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Bowles, Paul (1910-1999)  

Gay American expatriate composer, writer, and translator Paul Bowles liked to examine sexuality from a dispassionate perspective for its psychological suggestiveness.

Bowles was born in New York on December 30, 1910. His father was a dentist who exhibited little warmth for his son; an inflexible man, he evoked responses of passive resistance and secrecy, characteristics that would mark Paul's life and writing. As a boy, Bowles had few friends and took refuge in fantasy writing. He matriculated at the University of Virginia, but academic life did not interest him, and he left for Paris abruptly in 1929. Although he soon returned to New York, from 1931 onward he would spend most of his life outside the United States.

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Bowles's literary reputation rests on his novels, but until he was thirty-five he showed more interest in musical composition and poetry. Aaron Copland was a mentor, and in France, he intrigued Gertrude Stein, though she thought he was no poet. But Bowles was gifted in a number of fields, and increasingly he spread his skills over several: music for plays and films, short stories, autobiography, travel writing, and translations.

In childhood, Bowles was fond of a homosexual uncle. During one stay-over with him, he happened to enter a room where men were dancing intimately together. His uncle's anger at his nephew hurt Bowles, who had not been alarmed at this sight, and the incident suggests Bowles's attitude to different sexual behavior: He liked to examine sexuality from a dispassionate perspective for its psychological suggestiveness. Such is the case in his most explicitly homosexual story, "Pages from Cold Point" (1947), in which a boy tries to seduce his father.

"Pages from Cold Point" marked a turning point in Bowles's life. In 1938, he had married Jane Auer, and in 1947, they went to live in Tangier. Jane Bowles had published Two Serious Ladies, and explored gay relationships in both her life and in her fiction.

Paul Bowles explored the psychological dimensions of relationships less directly, and many readers prefer to interpret his ground-breaking novel The Sheltering Sky (1949) in existentialist terms, even though it deals centrally with the extraordinary dynamic of his relationship with Jane--a dynamic to which the homosexuality of both is relevant.

With the arrival of the Bowleses, the Tangier cult developed rapidly. American writers and artists of the Beat Generation--William Burroughs, Allen Ginsberg, Gregory Corso, Tennessee Williams, Truman Capote, and others--visited and socialized; the ambience of Tangier, as well as its toleration of experiments in drug use and sexual expression proved liberating and stimulating.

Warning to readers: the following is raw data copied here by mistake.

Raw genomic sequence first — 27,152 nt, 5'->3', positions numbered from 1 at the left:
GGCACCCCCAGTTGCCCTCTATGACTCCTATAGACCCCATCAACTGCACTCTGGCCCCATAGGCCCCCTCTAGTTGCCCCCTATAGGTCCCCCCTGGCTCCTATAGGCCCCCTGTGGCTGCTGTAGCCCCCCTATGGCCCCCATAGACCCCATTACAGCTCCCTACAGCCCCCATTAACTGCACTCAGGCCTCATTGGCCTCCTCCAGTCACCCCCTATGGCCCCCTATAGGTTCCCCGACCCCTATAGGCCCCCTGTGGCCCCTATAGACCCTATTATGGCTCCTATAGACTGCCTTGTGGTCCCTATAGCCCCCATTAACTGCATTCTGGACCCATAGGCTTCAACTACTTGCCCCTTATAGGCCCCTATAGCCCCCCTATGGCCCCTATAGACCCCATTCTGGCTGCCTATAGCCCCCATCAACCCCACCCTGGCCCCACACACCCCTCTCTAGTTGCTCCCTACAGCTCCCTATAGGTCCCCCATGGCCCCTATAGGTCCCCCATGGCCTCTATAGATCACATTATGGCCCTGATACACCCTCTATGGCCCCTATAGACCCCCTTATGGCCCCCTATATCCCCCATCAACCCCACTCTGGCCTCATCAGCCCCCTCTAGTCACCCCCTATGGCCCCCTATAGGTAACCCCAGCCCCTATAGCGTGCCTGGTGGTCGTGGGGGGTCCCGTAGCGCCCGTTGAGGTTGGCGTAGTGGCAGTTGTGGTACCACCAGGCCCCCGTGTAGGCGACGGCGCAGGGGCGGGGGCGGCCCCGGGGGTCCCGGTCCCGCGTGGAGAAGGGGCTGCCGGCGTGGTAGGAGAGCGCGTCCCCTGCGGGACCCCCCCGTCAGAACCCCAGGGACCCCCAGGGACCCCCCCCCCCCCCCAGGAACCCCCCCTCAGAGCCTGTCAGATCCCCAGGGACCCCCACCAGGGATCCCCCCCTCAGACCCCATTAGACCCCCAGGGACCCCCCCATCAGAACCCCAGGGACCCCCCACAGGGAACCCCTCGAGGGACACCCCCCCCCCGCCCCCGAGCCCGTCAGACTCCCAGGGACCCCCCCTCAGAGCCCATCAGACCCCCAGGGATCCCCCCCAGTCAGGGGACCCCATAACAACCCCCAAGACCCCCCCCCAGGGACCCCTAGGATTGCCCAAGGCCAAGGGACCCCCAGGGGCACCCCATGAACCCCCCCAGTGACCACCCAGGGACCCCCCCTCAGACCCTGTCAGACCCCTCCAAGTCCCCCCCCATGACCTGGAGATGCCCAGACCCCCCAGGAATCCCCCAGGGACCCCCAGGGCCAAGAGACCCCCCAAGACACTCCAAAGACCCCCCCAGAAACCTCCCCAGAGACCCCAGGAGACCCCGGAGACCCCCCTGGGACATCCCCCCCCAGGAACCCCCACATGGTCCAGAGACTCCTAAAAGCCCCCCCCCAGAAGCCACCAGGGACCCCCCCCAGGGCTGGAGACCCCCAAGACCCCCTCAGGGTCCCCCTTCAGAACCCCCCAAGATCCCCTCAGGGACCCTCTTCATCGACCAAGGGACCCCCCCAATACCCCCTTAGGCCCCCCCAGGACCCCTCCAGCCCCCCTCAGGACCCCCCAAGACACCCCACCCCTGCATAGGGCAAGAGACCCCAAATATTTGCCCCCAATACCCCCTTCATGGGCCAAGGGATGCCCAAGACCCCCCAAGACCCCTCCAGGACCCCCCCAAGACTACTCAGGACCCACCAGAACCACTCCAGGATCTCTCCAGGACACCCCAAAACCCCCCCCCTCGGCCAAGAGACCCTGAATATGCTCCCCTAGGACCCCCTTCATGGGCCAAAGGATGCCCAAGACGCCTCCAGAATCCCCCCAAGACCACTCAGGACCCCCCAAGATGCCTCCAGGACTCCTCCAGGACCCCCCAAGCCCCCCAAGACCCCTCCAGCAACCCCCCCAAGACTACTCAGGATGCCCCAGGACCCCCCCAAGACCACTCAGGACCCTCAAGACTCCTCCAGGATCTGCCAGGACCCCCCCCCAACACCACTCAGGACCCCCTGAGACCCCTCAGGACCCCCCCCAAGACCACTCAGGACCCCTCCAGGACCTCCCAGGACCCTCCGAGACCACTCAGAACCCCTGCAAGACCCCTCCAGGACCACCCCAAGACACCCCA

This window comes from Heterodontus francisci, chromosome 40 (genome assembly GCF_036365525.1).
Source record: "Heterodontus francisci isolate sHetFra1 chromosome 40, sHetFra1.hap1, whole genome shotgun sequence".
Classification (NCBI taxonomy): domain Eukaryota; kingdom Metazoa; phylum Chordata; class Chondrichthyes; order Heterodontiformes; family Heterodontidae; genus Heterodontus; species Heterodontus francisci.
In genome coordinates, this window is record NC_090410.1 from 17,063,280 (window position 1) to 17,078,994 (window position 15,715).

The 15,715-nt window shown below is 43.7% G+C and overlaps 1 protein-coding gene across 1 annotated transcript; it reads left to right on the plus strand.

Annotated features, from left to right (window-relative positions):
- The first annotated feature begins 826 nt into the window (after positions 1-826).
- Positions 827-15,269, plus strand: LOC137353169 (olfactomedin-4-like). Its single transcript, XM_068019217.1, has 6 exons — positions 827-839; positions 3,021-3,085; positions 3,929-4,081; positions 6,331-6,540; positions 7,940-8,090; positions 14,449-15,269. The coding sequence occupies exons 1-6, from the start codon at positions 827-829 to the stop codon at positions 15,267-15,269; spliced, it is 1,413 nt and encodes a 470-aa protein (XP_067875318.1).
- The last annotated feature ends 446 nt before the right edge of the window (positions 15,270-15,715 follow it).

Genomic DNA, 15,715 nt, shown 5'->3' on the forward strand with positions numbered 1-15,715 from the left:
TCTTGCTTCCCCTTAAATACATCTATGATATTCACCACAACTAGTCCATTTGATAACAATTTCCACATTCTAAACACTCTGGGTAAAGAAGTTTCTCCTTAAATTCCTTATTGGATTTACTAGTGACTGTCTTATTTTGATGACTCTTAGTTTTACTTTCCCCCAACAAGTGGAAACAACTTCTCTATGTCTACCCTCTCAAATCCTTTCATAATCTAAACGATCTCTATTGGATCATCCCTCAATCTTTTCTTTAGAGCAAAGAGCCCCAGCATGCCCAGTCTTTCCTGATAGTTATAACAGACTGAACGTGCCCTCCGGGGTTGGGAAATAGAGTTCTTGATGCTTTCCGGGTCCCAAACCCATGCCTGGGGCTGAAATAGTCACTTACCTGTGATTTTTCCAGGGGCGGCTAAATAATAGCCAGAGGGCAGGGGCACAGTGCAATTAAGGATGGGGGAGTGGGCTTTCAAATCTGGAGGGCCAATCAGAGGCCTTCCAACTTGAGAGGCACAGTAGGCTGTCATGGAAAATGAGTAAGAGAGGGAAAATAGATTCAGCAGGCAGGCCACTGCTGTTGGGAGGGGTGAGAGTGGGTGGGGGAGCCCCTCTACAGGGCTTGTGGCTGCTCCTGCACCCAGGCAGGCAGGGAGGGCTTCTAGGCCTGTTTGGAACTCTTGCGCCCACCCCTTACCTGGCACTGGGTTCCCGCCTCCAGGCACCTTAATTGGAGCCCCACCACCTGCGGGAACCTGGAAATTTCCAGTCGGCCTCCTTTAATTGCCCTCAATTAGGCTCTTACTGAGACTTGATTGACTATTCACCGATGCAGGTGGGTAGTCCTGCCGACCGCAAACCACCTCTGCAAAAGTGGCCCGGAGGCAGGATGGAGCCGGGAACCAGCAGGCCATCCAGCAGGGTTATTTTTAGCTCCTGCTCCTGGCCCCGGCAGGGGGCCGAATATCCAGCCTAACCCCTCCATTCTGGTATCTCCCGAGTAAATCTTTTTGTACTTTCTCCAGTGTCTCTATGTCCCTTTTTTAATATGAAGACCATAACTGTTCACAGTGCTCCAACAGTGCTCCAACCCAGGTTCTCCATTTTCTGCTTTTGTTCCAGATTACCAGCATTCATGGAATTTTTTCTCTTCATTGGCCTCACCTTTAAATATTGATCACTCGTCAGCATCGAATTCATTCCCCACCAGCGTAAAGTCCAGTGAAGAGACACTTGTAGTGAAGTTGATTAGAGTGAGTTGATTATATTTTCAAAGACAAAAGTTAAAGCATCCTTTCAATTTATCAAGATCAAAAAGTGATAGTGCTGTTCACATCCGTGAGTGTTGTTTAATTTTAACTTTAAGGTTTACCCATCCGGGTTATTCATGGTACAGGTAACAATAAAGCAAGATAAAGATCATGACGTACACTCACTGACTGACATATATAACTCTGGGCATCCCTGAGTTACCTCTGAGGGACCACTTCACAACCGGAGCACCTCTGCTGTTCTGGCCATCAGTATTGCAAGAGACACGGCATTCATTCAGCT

Jane Bowles, always on the edge of sexual scandal, died in 1973. Paul Bowles, though he continued to attract interesting figures and, in his discreet way, a cult following, was very stable, and continued to produce a stream of work until his death in 1999.

His translation work started with the Sartre classic No Exit (1958) but became more significant with his translations of previously unknown works by Moroccan writers Mohammed Mrabet, Mohamed Choukri and, subsequently, others.

Bowles's self-containment is signaled in his response to Christopher Sawyer-Laucanno's biography, which he attacked as being based on the testimony of "certain mischievous gossips." It should, however, be noted that several other texts about Tangier, its status as a cult-site, and Paul and Jane Bowles are even more "gossipy."

Patrick Holland


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Finlayson, Iain. Tangier: City of the Dream. London: Harper Collins, 1992.

Green, Michelle. The Dream at the End of the World: Paul Bowles and the Literary Renegades in Tangier. New York: Harper Collins, 1991.

Sawyer-Laucanno, Christopher. Paul Bowles: An Invisible Spectator. New York: The Ecco Press, 1990.

"Authorized Paul Bowles Website." www.paulbowles.org.


    Citation Information
    Author: Holland, Patrick  
    Entry Title: Bowles, Paul  
    General Editor: Claude J. Summers  
    Publication Name: glbtq: An Encyclopedia of Gay, Lesbian, Bisexual,
Transgender, and Queer Culture
    Publication Date: 2002  
    Date Last Updated May 5, 2005  
    Web Address www.glbtq.com/literature/bowles_p.html  
    Publisher glbtq, Inc.
1130 West Adams
Chicago, IL   60607
    Today's Date  
    Encyclopedia Copyright: © 2002-2006, glbtq, Inc.  
    Entry Copyright © 1995, 2002 New England Publishing Associates  


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